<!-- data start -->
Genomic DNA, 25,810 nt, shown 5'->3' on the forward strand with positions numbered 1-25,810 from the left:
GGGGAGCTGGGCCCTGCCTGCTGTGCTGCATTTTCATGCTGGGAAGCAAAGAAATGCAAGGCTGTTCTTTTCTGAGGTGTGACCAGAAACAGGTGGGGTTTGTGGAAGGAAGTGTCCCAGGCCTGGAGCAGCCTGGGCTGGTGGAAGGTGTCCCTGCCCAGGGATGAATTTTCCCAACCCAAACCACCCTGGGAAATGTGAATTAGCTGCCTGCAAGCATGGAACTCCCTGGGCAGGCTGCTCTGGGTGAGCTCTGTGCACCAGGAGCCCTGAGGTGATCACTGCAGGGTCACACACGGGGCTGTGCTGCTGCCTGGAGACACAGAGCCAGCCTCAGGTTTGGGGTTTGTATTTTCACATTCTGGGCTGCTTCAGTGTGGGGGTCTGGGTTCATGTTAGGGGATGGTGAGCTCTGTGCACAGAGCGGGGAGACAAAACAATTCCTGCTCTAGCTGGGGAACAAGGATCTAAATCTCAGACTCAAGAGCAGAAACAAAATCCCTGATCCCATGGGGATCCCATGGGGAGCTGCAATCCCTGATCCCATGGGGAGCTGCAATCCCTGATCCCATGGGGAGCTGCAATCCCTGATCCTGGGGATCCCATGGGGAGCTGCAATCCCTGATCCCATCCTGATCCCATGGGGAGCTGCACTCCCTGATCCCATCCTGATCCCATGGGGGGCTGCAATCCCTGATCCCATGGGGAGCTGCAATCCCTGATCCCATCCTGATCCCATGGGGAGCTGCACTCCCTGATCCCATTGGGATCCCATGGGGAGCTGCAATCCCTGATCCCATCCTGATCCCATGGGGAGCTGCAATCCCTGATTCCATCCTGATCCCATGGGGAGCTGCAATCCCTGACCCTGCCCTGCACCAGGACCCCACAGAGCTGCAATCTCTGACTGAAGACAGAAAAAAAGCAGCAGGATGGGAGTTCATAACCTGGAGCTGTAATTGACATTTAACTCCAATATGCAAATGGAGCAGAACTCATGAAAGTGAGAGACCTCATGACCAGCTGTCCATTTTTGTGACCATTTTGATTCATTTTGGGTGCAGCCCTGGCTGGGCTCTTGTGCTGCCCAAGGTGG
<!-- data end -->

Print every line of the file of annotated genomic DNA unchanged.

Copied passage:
Genomic DNA, 25,810 nt, shown 5'->3' on the forward strand with positions numbered 1-25,810 from the left:
GGGGAGCTGGGCCCTGCCTGCTGTGCTGCATTTTCATGCTGGGAAGCAAAGAAATGCAAGGCTGTTCTTTTCTGAGGTGTGACCAGAAACAGGTGGGGTTTGTGGAAGGAAGTGTCCCAGGCCTGGAGCAGCCTGGGCTGGTGGAAGGTGTCCCTGCCCAGGGATGAATTTTCCCAACCCAAACCACCCTGGGAAATGTGAATTAGCTGCCTGCAAGCATGGAACTCCCTGGGCAGGCTGCTCTGGGTGAGCTCTGTGCACCAGGAGCCCTGAGGTGATCACTGCAGGGTCACACACGGGGCTGTGCTGCTGCCTGGAGACACAGAGCCAGCCTCAGGTTTGGGGTTTGTATTTTCACATTCTGGGCTGCTTCAGTGTGGGGGTCTGGGTTCATGTTAGGGGATGGTGAGCTCTGTGCACAGAGCGGGGAGACAAAACAATTCCTGCTCTAGCTGGGGAACAAGGATCTAAATCTCAGACTCAAGAGCAGAAACAAAATCCCTGATCCCATGGGGATCCCATGGGGAGCTGCAATCCCTGATCCCATGGGGAGCTGCAATCCCTGATCCCATGGGGAGCTGCAATCCCTGATCCTGGGGATCCCATGGGGAGCTGCAATCCCTGATCCCATCCTGATCCCATGGGGAGCTGCACTCCCTGATCCCATCCTGATCCCATGGGGGGCTGCAATCCCTGATCCCATGGGGAGCTGCAATCCCTGATCCCATCCTGATCCCATGGGGAGCTGCACTCCCTGATCCCATTGGGATCCCATGGGGAGCTGCAATCCCTGATCCCATCCTGATCCCATGGGGAGCTGCAATCCCTGATTCCATCCTGATCCCATGGGGAGCTGCAATCCCTGACCCTGCCCTGCACCAGGACCCCACAGAGCTGCAATCTCTGACTGAAGACAGAAAAAAAGCAGCAGGATGGGAGTTCATAACCTGGAGCTGTAATTGACATTTAACTCCAATATGCAAATGGAGCAGAACTCATGAAAGTGAGAGACCTCATGACCAGCTGTCCATTTTTGTGACCATTTTGATTCATTTTGGGTGCAGCCCTGGCTGGGCTCTTGTGCTGCCCAAGGTGG